Sisters and their sixth sense


By Jagdesh Singh | Opinion |

The whistle shrill was sharp enough to be heard from outside of the stadium as I walked briskly to where my car was parked. My youngest daughter was next to me, talking excitedly about the game she just witnessed. It was, after all, her elder sister who just played for her country in a win against the national Mongolian team. My mind was calculating our time of arrival at home for my night work meetings, and paid only half my attention to her jibber jabber. Her mother and her eldest sister were close by behind us, trying to keep up. Unlocking my car automatically with my remote key, I looked behind to see how far they were, and they were nowhere to be seen. My annoyance lasted just for a moment when my cell phone rang.

“Where are you guys? I’m late for meetings”, I asked annoyed.

My wife explains to me that our daughter was looking for us in the stands, she was sure she saw us there during the game cheering for her and the team.

“Can we at least see her for a couple of minutes?”, she asked innocently.

I turned back and we walked back to the entrance of which we came out from, the youngest now puzzled with the U-Turn. When she was in my line of view, the player was in tears, being consoled by her elder sister. I had a big rush of an urge to naturally hug her and console her for whatever reason, confused at the same time on why she was in tears. I thought she played well, and above to my expectations. The harsh rain storm had momentarily flooded the football field midway through the game, disrupting their game but she and her teammates persevered as victors with a 3 goal margin.

Her elder sister was audible as we approached them, “You played so well. I really thought you were so good lah”. My wife then explains that our daughter just felt she didn’t perform as well as we thought she did. Within moments, there were smiles again from the whole family. It dawned on me that all she wanted was the presence of her sisters and her parents, to share the moment with those she was very attached to. Especially her sisters.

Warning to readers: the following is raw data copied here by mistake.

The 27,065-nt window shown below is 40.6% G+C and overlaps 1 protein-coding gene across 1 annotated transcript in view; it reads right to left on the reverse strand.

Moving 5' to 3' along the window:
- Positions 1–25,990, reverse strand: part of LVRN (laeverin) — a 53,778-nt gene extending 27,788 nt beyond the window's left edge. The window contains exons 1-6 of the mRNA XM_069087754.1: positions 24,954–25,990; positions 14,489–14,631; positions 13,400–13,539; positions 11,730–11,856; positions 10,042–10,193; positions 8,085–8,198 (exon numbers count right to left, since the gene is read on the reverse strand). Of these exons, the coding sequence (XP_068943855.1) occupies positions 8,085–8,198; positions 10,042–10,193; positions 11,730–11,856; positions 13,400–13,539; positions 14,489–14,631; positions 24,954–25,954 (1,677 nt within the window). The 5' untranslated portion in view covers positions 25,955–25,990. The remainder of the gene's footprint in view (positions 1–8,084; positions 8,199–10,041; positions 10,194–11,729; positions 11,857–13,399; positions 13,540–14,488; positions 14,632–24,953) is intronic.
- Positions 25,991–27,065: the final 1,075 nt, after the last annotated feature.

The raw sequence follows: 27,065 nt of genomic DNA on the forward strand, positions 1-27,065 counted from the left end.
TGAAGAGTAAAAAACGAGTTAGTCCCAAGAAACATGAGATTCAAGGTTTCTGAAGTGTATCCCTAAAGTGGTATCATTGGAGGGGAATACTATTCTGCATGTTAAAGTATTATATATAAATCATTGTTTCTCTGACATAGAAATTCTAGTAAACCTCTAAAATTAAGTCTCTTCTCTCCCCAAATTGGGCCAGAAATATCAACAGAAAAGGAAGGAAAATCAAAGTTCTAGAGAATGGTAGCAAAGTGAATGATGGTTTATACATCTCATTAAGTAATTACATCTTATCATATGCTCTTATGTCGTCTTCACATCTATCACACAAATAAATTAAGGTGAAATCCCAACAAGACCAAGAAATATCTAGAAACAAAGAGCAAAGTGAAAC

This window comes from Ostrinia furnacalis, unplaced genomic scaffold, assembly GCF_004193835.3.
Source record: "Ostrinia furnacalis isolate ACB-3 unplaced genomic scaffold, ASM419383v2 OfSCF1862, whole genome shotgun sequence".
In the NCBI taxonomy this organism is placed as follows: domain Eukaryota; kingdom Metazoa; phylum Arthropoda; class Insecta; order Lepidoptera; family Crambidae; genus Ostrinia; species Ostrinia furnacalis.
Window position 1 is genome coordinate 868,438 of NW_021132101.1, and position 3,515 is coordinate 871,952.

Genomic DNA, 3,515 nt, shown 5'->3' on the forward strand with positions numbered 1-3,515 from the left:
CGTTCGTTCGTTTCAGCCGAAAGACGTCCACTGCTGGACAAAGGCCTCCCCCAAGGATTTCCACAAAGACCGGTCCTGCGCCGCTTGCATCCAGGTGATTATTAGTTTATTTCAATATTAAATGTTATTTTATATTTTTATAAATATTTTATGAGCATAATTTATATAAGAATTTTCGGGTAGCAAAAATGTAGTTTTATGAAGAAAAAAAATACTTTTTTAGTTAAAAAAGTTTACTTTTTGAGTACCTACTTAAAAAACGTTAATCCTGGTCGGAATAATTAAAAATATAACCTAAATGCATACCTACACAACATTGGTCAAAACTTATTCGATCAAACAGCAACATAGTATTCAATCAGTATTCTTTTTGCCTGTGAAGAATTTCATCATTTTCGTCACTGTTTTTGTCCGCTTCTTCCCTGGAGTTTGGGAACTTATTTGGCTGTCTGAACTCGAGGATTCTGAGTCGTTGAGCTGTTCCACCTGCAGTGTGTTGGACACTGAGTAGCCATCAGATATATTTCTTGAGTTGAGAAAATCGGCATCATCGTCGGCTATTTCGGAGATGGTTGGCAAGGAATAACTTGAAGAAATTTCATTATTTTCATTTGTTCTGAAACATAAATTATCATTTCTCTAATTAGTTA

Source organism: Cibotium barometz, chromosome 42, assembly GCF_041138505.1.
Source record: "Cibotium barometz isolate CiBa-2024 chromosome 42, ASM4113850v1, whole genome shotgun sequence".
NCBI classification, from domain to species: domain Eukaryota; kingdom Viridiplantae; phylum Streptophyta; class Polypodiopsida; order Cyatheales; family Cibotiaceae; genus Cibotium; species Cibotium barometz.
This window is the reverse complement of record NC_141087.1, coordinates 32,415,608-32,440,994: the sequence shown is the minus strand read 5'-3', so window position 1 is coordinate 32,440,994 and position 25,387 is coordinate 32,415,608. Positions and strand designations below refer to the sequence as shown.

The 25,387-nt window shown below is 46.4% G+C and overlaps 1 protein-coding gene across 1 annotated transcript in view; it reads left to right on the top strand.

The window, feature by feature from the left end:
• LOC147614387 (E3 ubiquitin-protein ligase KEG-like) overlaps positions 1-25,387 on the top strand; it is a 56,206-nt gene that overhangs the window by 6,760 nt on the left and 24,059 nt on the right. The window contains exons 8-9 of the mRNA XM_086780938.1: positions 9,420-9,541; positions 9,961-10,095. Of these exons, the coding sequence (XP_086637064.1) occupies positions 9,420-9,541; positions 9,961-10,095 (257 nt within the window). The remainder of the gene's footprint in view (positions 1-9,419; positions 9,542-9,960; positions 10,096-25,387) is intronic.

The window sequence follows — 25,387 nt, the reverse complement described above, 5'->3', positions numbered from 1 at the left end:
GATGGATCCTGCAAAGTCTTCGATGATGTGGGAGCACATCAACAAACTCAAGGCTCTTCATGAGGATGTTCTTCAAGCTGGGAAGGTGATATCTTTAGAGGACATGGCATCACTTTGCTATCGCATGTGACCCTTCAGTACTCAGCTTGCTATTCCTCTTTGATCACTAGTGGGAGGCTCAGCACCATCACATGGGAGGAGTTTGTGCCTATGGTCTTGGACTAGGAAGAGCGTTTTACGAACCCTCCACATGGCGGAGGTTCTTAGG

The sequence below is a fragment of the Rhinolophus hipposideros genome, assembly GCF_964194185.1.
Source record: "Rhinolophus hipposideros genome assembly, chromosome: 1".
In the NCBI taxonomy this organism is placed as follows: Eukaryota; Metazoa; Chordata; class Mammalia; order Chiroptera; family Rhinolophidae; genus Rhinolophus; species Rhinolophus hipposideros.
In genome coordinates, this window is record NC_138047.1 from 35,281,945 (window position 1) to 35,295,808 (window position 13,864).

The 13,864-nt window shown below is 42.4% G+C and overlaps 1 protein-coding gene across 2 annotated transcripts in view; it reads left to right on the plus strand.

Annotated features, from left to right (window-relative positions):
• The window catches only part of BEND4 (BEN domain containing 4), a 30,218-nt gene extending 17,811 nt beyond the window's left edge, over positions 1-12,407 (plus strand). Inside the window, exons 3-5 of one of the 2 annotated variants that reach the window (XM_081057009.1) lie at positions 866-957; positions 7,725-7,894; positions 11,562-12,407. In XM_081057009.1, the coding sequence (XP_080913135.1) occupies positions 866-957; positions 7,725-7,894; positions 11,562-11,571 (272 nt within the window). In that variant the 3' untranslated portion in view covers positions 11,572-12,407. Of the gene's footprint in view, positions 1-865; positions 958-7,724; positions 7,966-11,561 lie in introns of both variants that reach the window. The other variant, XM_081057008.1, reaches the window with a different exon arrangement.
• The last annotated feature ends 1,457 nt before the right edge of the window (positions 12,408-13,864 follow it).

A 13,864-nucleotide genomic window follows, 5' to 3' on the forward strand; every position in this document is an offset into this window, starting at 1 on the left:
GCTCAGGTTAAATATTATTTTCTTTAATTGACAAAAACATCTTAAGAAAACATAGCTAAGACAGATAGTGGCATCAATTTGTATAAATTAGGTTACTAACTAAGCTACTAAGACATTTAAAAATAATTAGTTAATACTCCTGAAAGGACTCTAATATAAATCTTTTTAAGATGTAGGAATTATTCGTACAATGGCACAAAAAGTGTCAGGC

The person who decided to heed the call was her eldest sister, their bond enabled their sixth senses to naturally detect when the other was needed for moral support, for care or just for a light moment to navigate their challenges that typical teenagers and young adults go through. The eldest had the maturity to act on what she sensed, and she was spot on. This act made me very proud as their father, and it completely outweighed the fact that my daughters are recognized elite sportswomen in the country.

3 weeks passed, and now the tensions at home were revolving around the eldest sitting for her SPM exams. Her younger sister is now in Cambodia representing flag and country. But the support for the eldest to focus on her studies and revisions were maintained, with social media messages and video calls at odd hours. As parents, we were worried of anything that might throw her concentration off in the last crucial days of the exams. The younger sister persisted in feeding advice to concentrate, to give her lighter moments of laughter through their short messages. Their sixth senses were at work, and acted upon again. This too, made me proud.

As parents, knowing that your children have learned to be close to each other, to be each other’s shoulder to lean on, to be each other’s sparring partner emotionally, and to just be there for each other, is one of the most liberating feelings. It’s like we did something right bringing them up.

Jagdesh Singh, a Kuala Lumpur-based executive with a US multinational company, is a father of three girls who are as opinionated as their mother

* This is the opinion of the writer, organisation or publication and does not necessarily represent the views of Asia Samachar.

ASIA SAMACHAR is an online newspaper for Sikhs / Punjabis in Southeast Asia and beyond. When you leave a comment at the bottom of this article, it takes time to appear as it is moderated by human being. Unless it is offensive or libelous, it should appear. You can also comment at FacebookTwitter, and Instagram. You can reach us via WhatsApp +6017-335-1399 or email: For obituary announcements, click here.